Snowden clemency, Egypt's muppet mess and Asimov's 2014 predictions

Kermit the frog holds up a finger as if to make a point.
Image caption We have ways of making you talk

A review of the best commentary on and around the world...

Today's must-read...

Normally, we don't give much play to newspaper editorials in this round-up. We much prefer to have a name attached to the opinions we read. When the New York Times editorial board calls for the US to grant clemency to NSA leaker (whistleblower? Traitor? Hero?) Edward Snowden, it's worth a look, however.

"Considering the enormous value of the information he has revealed, and the abuses he has exposed, Mr. Snowden deserves better than a life of permanent exile, fear and flight," the Times editors write.

The Guardian also editorialised for clemency yesterday. And expect plenty of pushback in the coming days (like this, for example). Views on Mr Snowden have become decidedly more favourable recently, but there are still many who see his actions as treasonous and a threat to US security.


Why Volgograd? - Brian Michael Jenkins of the think tank RAND offers some possible explanations for why terrorists picked Volgograd for their recent attack. It could have been a target of opportunity or a decoy.


Diplomats shouldn't get a free pass - Human rights attorney Martina E Vandenberg writes that Indian diplomats who engage in human trafficking should be prosecuted for their crimes.


A girl's escape - The New York Times' Nicholas Kristof shares the story of a 13-year-old girl forced to work as a household slave. There are 200,000 children in Haiti who share a similar plight, he writes.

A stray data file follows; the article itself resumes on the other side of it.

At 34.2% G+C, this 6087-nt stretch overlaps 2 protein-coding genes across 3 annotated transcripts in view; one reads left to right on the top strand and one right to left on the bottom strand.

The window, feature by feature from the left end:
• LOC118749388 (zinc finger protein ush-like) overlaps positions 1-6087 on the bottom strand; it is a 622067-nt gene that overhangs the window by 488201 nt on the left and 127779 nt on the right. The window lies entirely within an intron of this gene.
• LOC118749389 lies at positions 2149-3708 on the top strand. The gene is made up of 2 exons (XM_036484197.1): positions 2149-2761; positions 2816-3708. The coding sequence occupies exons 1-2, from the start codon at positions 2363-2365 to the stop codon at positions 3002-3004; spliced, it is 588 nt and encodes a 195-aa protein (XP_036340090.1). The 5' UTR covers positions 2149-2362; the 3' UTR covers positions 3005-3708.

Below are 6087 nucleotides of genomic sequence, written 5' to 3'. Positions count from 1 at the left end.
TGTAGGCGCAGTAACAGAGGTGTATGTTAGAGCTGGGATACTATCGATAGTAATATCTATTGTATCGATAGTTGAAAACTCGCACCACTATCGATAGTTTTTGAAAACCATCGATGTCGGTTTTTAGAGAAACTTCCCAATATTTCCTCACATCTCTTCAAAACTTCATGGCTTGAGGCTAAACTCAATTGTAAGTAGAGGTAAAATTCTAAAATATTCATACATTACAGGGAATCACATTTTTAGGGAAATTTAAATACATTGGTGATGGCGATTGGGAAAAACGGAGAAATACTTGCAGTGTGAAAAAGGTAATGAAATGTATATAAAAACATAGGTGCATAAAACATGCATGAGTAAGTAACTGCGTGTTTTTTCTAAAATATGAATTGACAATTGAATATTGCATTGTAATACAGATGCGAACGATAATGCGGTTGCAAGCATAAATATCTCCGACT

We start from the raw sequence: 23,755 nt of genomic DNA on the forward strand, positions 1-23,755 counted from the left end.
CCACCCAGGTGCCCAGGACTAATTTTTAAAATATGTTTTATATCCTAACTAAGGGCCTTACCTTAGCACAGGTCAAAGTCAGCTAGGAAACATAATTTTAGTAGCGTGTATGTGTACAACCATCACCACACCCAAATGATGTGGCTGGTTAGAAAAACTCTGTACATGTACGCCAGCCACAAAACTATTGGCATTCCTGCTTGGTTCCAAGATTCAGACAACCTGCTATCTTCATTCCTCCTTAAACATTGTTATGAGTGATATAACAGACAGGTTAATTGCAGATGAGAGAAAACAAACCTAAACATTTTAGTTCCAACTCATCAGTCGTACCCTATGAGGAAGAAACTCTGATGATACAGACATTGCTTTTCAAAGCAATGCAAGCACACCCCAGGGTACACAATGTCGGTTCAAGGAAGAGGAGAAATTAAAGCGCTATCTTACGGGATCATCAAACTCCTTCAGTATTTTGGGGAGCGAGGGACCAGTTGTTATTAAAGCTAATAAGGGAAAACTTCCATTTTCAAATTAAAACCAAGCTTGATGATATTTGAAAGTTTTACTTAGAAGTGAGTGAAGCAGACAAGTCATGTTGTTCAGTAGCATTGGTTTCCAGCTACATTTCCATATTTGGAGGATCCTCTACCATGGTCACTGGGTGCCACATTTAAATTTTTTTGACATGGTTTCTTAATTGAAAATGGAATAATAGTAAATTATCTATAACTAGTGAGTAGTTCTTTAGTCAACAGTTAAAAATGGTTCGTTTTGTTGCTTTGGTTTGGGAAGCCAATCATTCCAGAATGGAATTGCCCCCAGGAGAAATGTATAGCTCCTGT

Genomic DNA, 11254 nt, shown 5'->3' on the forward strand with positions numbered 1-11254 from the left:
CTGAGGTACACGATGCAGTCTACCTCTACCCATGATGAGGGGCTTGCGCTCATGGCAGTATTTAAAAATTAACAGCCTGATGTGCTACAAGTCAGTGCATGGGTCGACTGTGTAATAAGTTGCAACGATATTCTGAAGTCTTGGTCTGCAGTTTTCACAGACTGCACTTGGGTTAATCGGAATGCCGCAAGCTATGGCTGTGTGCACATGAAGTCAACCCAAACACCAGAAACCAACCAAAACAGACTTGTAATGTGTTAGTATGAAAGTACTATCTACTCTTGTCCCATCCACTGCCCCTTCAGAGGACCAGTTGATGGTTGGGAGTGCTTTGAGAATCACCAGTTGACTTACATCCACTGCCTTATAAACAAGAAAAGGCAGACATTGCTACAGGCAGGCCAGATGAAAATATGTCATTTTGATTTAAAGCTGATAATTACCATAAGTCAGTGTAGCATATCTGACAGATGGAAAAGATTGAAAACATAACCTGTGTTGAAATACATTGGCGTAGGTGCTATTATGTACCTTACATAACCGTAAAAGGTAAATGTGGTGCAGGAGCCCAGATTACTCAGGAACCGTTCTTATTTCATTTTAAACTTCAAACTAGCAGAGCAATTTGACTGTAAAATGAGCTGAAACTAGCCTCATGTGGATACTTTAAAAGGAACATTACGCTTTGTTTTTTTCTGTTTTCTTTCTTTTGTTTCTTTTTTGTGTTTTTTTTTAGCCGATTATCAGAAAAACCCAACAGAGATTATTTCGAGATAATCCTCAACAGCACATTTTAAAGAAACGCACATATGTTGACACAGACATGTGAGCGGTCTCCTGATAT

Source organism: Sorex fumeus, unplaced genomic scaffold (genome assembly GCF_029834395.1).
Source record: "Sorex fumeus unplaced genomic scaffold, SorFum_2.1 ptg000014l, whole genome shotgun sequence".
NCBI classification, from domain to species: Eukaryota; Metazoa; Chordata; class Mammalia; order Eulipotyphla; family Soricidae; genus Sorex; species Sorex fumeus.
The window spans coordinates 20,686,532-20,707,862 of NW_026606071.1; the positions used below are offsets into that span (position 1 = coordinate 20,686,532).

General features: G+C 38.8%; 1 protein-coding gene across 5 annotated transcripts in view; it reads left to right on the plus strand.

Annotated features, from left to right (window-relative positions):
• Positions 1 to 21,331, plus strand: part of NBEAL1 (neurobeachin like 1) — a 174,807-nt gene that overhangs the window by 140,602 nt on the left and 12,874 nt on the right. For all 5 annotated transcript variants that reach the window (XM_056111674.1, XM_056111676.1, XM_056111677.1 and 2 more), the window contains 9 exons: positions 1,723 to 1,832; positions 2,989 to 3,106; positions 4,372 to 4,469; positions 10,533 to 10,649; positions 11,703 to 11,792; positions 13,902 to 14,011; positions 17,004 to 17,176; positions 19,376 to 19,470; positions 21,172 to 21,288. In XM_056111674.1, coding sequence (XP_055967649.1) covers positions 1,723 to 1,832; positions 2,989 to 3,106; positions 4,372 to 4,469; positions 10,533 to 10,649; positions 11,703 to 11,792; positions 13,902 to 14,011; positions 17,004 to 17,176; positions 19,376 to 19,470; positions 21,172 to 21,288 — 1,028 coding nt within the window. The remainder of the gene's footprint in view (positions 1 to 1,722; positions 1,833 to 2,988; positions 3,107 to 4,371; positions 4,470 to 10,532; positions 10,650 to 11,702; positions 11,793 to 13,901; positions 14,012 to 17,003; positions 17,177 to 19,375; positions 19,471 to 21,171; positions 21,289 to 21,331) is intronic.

Interrogating Islamist muppets - The government investigates whether a television muppet has ties to the Muslim Brotherhood. Juan Cole writes that the Egyptian regime is becoming a "laughing stock in the eyes of the world".


A bitter, small-minded foreign policy - University of Ottawa Professor Peter Jones writes that the Canadian Conservative government is mirroring the US Tea Party movement by basing its foreign policy on domestic "fear and division" instead of what's best for Canada.


Corruption isn't to blame - Nigerians should stop blaming government corruption for their country's woes, writes Folawiyo Kareem Olajoku. Self-loathing and cynicism are poisoning the nation.

South Sudan

Time for another reconciliation - For the ceasefire in South Sudan to hold up, writes syndicated columnist Austin Bay, old tribal hatreds and personal disputes will have to be resolved.


Yolanda was a great equaliser - The Philippine Daily Inquirer's Neal H Cruz writes that all the money in the world couldn't help the wealthy when Typhoon Yolanda hit, taking away their homes and the electricity to run their lives. The poor, who know how to do without, were resourceful, while the rich were left begging.

One more thing…

Isaac Asimov's 2014 predictions - In 1964, science fiction writer Isaac Asimov made predictions about what the world would look like in 2014. The Atlantic's Rebecca J Rosen analyses how he did.

Have you found an interesting opinion piece about global issues that we missed? Share it with us via email at echochambers (at)